I see a lot of students who have trouble visualizing how molecules appear from different directions. Probably the best way to solve this problem is to buy and practice with a model kit, which really helps to make structures more concrete. However, as much as people like me nag their students to buy (and use) their model kits, inevitably there will be holdouts who just can’t be bothered. If you’re one of those people, today I will hold off on yet another finger-wagging diatribe in order to show you a technique you can use that will help to do some of the same things a model kit does, without actually having to use a model kit. Instead, you’re going to use your hands.
Let’s say you’re given this problem: pretty typical for an Org 1 midterm.
While the silence of the exam hall is punctuated by the popping of a hundred little plastic model kits from the students around you, here’s what you can do instead.
Step 1: Number the chain and draw in the “hidden hydrogens” for C2 and C3.
You can also draw in a “line of sight” if this helps, since we’re supposed to look along C2-C3.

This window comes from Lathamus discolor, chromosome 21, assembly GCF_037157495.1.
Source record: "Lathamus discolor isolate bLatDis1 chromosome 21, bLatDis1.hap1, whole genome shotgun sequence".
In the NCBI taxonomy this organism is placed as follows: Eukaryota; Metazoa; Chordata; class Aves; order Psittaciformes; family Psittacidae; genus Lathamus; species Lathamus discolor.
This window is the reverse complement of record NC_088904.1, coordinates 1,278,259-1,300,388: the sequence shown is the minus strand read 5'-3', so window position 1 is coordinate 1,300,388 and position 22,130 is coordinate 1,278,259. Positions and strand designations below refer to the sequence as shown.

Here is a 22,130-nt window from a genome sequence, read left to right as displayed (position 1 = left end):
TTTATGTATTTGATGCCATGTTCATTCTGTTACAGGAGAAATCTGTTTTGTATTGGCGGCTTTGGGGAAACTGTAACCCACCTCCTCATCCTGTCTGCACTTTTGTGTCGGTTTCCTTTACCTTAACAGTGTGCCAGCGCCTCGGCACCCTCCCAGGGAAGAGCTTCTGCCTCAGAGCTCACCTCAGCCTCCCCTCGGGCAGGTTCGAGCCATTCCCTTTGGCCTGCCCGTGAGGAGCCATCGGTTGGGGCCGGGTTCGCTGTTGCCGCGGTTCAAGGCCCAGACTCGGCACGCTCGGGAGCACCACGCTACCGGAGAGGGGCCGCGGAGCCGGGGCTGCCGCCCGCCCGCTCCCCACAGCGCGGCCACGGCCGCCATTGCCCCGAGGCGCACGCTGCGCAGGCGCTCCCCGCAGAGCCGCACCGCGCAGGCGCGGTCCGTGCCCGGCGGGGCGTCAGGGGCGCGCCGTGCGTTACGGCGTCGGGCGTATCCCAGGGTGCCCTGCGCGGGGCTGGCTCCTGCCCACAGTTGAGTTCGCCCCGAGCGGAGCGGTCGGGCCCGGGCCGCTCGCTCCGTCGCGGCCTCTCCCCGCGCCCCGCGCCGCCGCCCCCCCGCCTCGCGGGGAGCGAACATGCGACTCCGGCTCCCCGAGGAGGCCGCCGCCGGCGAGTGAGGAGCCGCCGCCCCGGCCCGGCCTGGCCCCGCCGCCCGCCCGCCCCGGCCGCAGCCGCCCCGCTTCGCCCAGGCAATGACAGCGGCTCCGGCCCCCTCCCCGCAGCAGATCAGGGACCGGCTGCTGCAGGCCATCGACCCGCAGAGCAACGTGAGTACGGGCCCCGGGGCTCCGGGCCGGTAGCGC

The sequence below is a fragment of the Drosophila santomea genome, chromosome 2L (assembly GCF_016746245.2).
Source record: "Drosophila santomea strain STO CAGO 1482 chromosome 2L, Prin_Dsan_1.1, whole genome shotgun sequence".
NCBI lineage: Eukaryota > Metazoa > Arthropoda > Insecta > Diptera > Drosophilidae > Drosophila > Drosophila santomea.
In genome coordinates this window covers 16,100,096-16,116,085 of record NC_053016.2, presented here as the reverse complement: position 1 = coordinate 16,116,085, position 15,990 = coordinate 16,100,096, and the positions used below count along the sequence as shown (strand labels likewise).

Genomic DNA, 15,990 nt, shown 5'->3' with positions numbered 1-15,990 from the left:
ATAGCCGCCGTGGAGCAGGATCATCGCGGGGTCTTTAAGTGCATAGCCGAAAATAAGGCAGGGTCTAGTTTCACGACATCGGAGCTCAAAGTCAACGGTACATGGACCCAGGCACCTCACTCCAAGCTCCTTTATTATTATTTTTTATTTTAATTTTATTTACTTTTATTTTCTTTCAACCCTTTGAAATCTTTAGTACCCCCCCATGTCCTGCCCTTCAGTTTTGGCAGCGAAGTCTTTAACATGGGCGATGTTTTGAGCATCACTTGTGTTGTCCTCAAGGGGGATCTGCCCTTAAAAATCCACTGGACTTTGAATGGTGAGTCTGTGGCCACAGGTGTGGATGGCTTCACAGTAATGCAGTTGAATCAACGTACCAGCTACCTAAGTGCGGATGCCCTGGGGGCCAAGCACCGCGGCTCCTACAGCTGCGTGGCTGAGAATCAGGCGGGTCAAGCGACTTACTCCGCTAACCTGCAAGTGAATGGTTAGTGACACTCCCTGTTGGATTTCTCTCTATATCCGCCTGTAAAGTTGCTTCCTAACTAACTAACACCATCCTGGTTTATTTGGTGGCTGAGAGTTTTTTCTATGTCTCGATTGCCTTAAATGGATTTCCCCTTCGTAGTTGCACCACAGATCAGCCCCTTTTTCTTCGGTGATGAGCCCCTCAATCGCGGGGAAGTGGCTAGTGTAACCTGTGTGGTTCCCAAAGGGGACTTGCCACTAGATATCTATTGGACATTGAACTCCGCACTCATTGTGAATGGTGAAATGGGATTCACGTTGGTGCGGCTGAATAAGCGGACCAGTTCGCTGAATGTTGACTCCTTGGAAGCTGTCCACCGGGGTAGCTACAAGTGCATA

Step 2: Make the following shape with your hand. Left or right hand is OK.
Step 3: Identify the substituent on the near carbon (i.e. C2, as per the directions in the question) that is in the plane of the page. In this case it is the methyl group (C1).
Step 4: Now turn your hand so that you overlay your thumb with the substituent in the plane of the page. The finger closest to you should now be the wedged substituent, and the finger furthest away is the dashed substituent.
Now turn your hand so that your thumb is pointing toward you. You can label your fingers if you feel artistic.
This will be the front of your Newman.
Repeat, looking from the opposite side (C3-C2).
This will be the back of your Newman. Et voila, here’s the final result:
Note that you can also do this in reverse to go from a Newman to a wedge-dash diagram. Just make sure that the substituent your thumb is supposed to represent is pointing either straight up or straight down.